Carbon 14 dating denotes amount
The C14 technique has been and continues to be applied and used in many, many different fields including hydrology, atmospheric science, oceanography, geology, palaeoclimatology, archaeology and biomedicine.
By comparing this with modern levels of activity (1890 wood corrected for decay to 1950 AD) and using the measured half-life it becomes possible to calculate a date for the death of the sample.
Most carbon consists of the isotopes carbon 12 and carbon 13, which are very stable.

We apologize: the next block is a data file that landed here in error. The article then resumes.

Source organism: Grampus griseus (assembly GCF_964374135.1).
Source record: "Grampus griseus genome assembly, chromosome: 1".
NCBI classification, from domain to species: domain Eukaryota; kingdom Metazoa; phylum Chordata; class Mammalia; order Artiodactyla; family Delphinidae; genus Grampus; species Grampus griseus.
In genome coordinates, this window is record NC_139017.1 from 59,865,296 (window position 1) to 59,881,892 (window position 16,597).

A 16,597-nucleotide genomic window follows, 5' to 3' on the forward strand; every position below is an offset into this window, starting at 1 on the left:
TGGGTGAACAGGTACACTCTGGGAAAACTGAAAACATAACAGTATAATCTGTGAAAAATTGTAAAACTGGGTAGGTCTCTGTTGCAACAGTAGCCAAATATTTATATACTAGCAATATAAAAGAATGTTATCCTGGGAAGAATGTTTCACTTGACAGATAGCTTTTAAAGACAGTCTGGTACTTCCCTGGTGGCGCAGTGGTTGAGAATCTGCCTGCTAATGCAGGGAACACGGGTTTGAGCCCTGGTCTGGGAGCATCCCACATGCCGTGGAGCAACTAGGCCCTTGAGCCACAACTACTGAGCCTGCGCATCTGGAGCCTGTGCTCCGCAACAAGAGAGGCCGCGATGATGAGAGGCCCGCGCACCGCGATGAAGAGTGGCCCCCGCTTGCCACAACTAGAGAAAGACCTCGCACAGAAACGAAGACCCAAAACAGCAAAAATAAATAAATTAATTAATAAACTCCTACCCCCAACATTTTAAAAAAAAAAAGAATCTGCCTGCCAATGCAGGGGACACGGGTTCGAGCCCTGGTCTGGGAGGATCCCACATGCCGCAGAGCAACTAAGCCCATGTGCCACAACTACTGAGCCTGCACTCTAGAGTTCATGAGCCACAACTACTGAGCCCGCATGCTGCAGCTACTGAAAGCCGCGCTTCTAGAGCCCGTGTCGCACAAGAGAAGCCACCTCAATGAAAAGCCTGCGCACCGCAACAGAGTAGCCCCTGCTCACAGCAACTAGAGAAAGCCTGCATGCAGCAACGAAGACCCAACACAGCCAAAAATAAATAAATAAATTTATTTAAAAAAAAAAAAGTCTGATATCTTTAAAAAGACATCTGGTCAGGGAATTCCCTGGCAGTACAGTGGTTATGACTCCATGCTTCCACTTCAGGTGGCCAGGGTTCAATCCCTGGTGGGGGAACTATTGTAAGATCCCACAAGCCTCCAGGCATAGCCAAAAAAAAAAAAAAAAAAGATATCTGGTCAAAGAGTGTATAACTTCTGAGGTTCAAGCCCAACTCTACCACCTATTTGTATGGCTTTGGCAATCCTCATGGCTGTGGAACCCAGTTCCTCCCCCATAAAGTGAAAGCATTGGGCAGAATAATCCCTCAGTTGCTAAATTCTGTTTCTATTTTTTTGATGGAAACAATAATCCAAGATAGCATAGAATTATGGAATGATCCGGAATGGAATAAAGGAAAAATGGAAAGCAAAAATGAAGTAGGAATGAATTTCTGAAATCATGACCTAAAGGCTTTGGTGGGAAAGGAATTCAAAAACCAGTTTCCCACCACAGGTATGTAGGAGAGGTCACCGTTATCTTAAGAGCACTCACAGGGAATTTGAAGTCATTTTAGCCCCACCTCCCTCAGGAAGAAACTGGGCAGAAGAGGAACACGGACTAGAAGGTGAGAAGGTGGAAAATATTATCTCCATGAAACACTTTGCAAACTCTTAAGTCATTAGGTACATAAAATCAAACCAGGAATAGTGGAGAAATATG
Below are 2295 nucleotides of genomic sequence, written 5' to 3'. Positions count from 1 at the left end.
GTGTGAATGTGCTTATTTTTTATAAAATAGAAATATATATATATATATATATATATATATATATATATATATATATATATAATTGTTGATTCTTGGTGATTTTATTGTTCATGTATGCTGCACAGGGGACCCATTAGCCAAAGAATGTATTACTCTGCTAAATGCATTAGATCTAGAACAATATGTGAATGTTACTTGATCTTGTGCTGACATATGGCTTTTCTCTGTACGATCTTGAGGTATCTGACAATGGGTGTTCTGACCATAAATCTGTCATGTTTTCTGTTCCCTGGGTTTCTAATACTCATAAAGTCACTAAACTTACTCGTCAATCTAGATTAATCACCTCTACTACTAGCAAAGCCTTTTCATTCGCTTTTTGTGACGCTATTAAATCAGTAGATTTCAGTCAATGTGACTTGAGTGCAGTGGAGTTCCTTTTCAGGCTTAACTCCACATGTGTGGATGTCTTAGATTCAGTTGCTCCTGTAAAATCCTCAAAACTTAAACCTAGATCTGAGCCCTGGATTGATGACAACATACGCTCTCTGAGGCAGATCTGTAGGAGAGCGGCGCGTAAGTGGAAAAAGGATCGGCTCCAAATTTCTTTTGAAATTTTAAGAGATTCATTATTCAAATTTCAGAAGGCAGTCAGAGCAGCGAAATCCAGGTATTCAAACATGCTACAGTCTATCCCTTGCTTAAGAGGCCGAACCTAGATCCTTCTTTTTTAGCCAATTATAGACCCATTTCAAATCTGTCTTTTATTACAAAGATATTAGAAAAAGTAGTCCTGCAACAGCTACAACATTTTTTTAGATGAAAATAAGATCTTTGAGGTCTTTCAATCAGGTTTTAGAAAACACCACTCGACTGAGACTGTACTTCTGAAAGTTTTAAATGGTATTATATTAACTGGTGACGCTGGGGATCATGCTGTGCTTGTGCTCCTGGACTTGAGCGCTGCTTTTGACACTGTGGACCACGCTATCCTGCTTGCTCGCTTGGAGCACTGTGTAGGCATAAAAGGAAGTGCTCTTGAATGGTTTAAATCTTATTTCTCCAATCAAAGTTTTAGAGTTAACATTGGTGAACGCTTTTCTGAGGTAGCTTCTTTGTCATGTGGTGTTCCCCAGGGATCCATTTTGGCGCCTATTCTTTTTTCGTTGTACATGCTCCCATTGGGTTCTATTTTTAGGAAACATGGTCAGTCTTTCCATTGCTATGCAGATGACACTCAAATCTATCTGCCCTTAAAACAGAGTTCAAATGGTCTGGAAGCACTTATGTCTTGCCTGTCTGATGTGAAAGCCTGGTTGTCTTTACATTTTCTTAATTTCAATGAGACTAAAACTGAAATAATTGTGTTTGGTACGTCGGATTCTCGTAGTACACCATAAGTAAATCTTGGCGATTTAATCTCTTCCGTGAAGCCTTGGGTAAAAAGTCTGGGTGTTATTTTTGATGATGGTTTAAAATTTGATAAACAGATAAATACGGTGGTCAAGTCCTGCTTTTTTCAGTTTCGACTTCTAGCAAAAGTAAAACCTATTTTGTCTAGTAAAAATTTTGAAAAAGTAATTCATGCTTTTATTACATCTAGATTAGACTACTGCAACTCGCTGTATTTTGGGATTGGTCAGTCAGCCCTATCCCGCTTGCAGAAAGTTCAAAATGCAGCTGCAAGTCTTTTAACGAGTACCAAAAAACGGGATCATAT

A very small percentage of carbon, however, consists of the isotope carbon 14, or , which is unstable.
There is a useful diagrammatic representation of this process given here Libby, Anderson and Arnold (1949) were the first to measure the rate of this decay.
They found that after 5568 years, half the C14 in the original sample will have decayed and after another 5568 years, half of that remaining material will have decayed, and so on (see figure 1 below).